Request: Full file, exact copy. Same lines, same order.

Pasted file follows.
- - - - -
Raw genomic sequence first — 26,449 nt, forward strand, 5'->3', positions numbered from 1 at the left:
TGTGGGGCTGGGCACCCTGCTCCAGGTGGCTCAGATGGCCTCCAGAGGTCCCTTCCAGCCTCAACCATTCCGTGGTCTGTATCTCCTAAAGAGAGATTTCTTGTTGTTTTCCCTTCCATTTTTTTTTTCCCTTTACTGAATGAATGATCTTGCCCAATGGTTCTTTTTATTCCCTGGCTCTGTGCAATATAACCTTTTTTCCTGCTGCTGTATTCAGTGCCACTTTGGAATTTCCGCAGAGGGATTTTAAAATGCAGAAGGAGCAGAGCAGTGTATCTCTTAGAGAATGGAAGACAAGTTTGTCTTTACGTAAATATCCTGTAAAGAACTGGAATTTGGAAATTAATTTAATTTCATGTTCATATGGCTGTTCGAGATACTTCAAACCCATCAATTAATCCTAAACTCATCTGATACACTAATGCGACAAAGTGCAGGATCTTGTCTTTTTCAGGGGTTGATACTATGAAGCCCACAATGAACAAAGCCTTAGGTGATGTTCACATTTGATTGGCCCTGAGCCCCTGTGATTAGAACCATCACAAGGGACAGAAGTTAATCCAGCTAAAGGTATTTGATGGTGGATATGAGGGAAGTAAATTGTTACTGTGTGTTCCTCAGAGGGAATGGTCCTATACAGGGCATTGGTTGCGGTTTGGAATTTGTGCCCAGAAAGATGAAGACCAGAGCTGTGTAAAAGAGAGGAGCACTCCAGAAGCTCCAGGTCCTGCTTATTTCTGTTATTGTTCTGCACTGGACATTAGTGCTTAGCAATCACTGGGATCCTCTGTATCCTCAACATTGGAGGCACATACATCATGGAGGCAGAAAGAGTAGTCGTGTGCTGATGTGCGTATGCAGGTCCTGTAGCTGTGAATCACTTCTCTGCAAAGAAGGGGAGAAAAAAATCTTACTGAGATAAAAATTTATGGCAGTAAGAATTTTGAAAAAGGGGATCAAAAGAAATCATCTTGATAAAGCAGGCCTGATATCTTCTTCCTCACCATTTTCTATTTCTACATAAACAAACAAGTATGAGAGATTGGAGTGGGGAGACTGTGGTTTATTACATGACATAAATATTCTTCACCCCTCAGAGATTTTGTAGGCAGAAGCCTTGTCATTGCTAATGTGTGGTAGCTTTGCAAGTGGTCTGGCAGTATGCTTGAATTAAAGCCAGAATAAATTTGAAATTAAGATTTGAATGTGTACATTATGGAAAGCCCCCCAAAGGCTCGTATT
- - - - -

Raw genomic sequence first — 26,449 nt, forward strand, 5'->3', positions numbered from 1 at the left:
TGTGGGGCTGGGCACCCTGCTCCAGGTGGCTCAGATGGCCTCCAGAGGTCCCTTCCAGCCTCAACCATTCCGTGGTCTGTATCTCCTAAAGAGAGATTTCTTGTTGTTTTCCCTTCCATTTTTTTTTTCCCTTTACTGAATGAATGATCTTGCCCAATGGTTCTTTTTATTCCCTGGCTCTGTGCAATATAACCTTTTTTCCTGCTGCTGTATTCAGTGCCACTTTGGAATTTCCGCAGAGGGATTTTAAAATGCAGAAGGAGCAGAGCAGTGTATCTCTTAGAGAATGGAAGACAAGTTTGTCTTTACGTAAATATCCTGTAAAGAACTGGAATTTGGAAATTAATTTAATTTCATGTTCATATGGCTGTTCGAGATACTTCAAACCCATCAATTAATCCTAAACTCATCTGATACACTAATGCGACAAAGTGCAGGATCTTGTCTTTTTCAGGGGTTGATACTATGAAGCCCACAATGAACAAAGCCTTAGGTGATGTTCACATTTGATTGGCCCTGAGCCCCTGTGATTAGAACCATCACAAGGGACAGAAGTTAATCCAGCTAAAGGTATTTGATGGTGGATATGAGGGAAGTAAATTGTTACTGTGTGTTCCTCAGAGGGAATGGTCCTATACAGGGCATTGGTTGCGGTTTGGAATTTGTGCCCAGAAAGATGAAGACCAGAGCTGTGTAAAAGAGAGGAGCACTCCAGAAGCTCCAGGTCCTGCTTATTTCTGTTATTGTTCTGCACTGGACATTAGTGCTTAGCAATCACTGGGATCCTCTGTATCCTCAACATTGGAGGCACATACATCATGGAGGCAGAAAGAGTAGTCGTGTGCTGATGTGCGTATGCAGGTCCTGTAGCTGTGAATCACTTCTCTGCAAAGAAGGGGAGAAAAAAATCTTACTGAGATAAAAATTTATGGCAGTAAGAATTTTGAAAAAGGGGATCAAAAGAAATCATCTTGATAAAGCAGGCCTGATATCTTCTTCCTCACCATTTTCTATTTCTACATAAACAAACAAGTATGAGAGATTGGAGTGGGGAGACTGTGGTTTATTACATGACATAAATATTCTTCACCCCTCAGAGATTTTGTAGGCAGAAGCCTTGTCATTGCTAATGTGTGGTAGCTTTGCAAGTGGTCTGGCAGTATGCTTGAATTAAAGCCAGAATAAATTTGAAATTAAGATTTGAATGTGTACATTATGGAAAGCCCCCCAAAGGCTCGTATT